Professor Wright’s research focuses on African American religion, adolescent spiritual development, and the intersections of religion and public life. Prior to her arrival at Yale, she served for four years as assistant professor of religion and youth ministry at Pfeiffer University and, before that, from 2004 to 2009, was an adjunct faculty member and teaching assistant at the Candler School of Theology at Emory University. At Candler, she also served as program director of the Wisdom of Youth Project for one year and in various positions over four years with the Youth Theological Initiative. She has served as a consultant to the Women’s Theological Center in Boston and has taught at several schools in the Greater Boston area, including Shady Hill School, the Young Achievers Science and Math Academy, and the Martin Luther King, Jr. Open School. Professor Wright’s publications include a book she coedited with Mary Elizabeth Moore, Children, Youth, and Spirituality in a Troubling World, and an issue of Practical Matters Journal that she edited. She has given presentations at a number of conferences, including the annual meeting of the American Academy of Religion, and delivered the keynote address at the Children, Youth, and a New Kind of Christianity conference in Washington, D.C., in May 2012. Professor Wright is an ordained minister of the American Baptist Churches and has been on the ministerial staff of several churches, including Union Baptist Church in Cambridge, Massachusetts, and Victory for the World United Church of Christ in Stone Mountain, Georgia.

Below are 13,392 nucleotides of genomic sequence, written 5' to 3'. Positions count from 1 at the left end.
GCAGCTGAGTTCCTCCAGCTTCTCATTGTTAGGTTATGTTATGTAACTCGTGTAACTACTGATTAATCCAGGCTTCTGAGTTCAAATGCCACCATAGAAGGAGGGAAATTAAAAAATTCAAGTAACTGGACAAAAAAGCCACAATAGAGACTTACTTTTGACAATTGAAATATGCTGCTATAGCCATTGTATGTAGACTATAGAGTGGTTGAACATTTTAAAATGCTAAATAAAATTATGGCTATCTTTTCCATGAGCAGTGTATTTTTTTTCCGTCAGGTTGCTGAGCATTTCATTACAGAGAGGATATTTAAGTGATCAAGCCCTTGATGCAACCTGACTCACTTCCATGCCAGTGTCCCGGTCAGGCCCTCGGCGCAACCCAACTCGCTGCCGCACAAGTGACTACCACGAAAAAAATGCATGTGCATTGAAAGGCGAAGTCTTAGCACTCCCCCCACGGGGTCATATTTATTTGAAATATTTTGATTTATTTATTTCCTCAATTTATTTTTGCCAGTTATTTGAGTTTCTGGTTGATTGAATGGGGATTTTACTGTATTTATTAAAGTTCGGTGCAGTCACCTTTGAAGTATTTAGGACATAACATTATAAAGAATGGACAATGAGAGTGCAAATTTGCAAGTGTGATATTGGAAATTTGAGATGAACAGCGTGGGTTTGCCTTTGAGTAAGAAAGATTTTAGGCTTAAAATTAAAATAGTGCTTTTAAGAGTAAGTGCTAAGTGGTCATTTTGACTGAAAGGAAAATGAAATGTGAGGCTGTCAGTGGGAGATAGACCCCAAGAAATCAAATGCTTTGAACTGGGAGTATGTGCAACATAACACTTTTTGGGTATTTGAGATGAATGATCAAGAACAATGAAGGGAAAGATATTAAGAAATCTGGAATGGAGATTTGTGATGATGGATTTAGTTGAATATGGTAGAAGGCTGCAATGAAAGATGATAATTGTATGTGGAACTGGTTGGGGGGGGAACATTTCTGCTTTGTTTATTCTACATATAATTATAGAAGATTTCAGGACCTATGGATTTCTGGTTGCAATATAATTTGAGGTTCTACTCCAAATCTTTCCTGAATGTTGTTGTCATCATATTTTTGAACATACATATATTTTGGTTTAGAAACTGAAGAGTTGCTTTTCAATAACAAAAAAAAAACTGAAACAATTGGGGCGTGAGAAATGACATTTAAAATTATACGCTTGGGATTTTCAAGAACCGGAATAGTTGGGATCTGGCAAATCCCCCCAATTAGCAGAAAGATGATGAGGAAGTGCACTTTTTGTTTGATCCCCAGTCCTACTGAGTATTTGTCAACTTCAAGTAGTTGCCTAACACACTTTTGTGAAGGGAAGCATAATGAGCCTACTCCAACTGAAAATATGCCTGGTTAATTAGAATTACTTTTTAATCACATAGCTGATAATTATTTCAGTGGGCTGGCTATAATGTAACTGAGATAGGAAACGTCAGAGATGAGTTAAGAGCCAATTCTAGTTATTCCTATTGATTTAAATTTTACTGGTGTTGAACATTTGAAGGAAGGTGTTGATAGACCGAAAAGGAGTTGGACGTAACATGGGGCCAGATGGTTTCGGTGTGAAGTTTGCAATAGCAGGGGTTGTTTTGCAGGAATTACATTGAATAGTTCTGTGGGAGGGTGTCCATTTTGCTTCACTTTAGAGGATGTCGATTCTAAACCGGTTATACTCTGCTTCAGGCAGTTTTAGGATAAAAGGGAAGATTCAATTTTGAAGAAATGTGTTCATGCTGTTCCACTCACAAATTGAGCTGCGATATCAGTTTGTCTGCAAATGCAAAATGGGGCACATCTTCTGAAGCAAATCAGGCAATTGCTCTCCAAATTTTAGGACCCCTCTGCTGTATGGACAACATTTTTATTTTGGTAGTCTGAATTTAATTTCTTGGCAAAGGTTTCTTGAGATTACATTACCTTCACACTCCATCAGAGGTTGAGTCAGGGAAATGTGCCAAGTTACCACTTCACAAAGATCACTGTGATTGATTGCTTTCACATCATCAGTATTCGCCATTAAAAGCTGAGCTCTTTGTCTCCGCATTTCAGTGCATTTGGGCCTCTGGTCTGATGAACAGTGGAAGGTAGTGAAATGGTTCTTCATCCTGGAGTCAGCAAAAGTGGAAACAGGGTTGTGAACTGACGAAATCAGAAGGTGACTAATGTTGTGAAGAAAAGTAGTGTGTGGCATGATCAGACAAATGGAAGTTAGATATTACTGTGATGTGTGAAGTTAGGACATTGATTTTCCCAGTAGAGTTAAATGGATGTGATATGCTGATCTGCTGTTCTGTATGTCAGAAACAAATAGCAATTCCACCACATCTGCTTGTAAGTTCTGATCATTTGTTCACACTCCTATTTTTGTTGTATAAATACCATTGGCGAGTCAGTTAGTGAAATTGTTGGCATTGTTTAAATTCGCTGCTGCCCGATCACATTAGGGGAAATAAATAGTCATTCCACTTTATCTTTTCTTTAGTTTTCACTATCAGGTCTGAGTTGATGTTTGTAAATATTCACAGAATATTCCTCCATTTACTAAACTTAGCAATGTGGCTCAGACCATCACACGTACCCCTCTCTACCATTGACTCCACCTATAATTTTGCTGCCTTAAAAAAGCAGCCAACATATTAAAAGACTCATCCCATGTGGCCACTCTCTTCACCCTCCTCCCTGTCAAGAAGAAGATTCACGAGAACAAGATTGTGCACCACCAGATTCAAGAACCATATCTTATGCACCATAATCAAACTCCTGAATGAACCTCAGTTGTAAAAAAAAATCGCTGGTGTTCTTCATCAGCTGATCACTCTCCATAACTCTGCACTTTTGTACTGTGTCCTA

Yolanda Smith was educated at three different institutions. She remained in her home state for her undergraduate training and earned her bachelor’s degree from Arizona State University. She then headed east and earned an M.Div. from Virginia Theological Seminary (1990) before returning to the West where she completed her education by earning a M.A. and Ph.D. in theology at Claremont (1997).
She joined the YDS faculty as a visiting assistant professor in Christian education in 2000. She became member of the core faculty as an assistant professor in 2002, serving in this capacity until 2008 when a bout with cancer forced her to change directions. On disability, she continued to serve YDS part-time as a research scholar and a lecturer. She was able to teach at least one course each year through the 2014-2015 academic year. She was recognized by her peers in the profession when she was elected president of the Religious Education Association (2012-2013).